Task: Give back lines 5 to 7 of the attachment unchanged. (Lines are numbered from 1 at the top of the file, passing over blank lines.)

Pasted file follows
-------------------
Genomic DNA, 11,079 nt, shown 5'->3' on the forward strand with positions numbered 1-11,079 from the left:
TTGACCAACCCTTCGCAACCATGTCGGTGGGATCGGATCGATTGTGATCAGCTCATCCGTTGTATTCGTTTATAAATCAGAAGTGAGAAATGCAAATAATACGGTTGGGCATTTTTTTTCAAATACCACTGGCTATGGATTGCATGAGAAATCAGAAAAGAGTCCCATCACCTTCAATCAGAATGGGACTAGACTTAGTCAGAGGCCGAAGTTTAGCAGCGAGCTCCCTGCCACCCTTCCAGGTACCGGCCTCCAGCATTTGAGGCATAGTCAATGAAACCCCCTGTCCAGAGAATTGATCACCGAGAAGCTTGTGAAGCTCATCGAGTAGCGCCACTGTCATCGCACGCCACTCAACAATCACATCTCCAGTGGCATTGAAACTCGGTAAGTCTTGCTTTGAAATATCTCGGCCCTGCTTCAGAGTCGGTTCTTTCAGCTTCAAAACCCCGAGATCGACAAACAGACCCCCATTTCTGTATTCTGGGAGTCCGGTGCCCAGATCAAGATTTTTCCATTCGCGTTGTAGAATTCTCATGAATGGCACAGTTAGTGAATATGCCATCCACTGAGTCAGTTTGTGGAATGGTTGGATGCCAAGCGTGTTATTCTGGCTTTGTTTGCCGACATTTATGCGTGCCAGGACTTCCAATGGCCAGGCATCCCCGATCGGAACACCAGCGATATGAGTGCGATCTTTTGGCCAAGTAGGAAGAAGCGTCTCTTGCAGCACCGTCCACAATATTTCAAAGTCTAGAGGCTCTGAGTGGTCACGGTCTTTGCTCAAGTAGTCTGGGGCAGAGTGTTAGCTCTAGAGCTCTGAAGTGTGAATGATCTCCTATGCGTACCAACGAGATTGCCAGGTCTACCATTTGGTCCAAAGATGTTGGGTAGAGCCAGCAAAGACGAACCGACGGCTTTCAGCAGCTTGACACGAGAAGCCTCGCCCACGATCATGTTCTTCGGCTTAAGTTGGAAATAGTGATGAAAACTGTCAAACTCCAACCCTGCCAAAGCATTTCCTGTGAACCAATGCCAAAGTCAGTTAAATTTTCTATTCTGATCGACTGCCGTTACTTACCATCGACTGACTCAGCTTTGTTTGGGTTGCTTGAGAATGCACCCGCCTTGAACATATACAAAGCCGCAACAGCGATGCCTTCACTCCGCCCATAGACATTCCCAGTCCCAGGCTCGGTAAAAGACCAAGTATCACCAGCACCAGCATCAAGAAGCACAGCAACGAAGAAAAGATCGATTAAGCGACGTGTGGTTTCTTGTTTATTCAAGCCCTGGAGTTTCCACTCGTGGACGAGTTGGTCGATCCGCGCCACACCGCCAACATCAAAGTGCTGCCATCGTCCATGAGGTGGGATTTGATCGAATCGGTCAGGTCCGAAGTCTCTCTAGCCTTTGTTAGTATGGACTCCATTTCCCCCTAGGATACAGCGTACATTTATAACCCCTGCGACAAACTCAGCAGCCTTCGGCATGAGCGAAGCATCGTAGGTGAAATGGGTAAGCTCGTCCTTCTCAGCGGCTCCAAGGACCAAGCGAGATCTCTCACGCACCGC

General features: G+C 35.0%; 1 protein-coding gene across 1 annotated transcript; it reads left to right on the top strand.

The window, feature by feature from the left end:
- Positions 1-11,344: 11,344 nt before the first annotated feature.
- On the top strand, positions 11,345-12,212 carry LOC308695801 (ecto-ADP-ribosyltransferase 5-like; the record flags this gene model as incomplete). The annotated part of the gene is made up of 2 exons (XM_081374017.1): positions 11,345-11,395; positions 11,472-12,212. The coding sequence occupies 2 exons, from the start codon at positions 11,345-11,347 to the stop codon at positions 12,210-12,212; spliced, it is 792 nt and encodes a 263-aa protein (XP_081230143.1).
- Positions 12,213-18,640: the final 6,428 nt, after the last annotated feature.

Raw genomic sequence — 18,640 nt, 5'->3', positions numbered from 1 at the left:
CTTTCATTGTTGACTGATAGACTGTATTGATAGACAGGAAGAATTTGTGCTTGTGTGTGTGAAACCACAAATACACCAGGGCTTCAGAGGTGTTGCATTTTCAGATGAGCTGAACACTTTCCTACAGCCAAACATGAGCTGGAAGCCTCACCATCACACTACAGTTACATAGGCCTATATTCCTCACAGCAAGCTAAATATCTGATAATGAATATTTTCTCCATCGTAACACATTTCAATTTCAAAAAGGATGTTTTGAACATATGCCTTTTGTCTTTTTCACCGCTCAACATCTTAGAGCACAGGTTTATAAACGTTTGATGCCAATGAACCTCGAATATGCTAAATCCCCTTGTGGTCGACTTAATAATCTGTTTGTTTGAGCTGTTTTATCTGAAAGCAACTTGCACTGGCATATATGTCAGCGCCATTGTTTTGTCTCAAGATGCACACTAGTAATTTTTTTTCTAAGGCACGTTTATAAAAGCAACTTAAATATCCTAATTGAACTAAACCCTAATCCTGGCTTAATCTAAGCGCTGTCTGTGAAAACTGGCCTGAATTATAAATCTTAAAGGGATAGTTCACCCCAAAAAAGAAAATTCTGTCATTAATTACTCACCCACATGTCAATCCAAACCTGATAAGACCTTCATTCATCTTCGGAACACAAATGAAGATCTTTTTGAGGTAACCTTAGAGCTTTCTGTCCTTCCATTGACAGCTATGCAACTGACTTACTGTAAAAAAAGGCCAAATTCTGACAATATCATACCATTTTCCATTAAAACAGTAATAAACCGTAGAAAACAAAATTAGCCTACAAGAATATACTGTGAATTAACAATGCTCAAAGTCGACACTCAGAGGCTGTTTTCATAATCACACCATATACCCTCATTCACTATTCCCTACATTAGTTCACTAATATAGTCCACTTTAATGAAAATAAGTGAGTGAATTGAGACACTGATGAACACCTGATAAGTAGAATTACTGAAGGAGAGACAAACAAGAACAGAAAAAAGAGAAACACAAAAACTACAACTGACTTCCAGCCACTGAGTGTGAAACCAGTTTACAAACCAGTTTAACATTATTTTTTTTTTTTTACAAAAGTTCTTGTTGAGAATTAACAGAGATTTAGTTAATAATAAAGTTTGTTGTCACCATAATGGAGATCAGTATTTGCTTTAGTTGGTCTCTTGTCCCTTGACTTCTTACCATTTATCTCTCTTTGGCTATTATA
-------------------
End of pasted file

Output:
- Positions 1-11,344: 11,344 nt before the first annotated feature.
- On the top strand, positions 11,345-12,212 carry LOC308695801 (ecto-ADP-ribosyltransferase 5-like; the record flags this gene model as incomplete). The annotated part of the gene is made up of 2 exons (XM_081374017.1): positions 11,345-11,395; positions 11,472-12,212. The coding sequence occupies 2 exons, from the start codon at positions 11,345-11,347 to the stop codon at positions 12,210-12,212; spliced, it is 792 nt and encodes a 263-aa protein (XP_081230143.1).
- Positions 12,213-18,640: the final 6,428 nt, after the last annotated feature.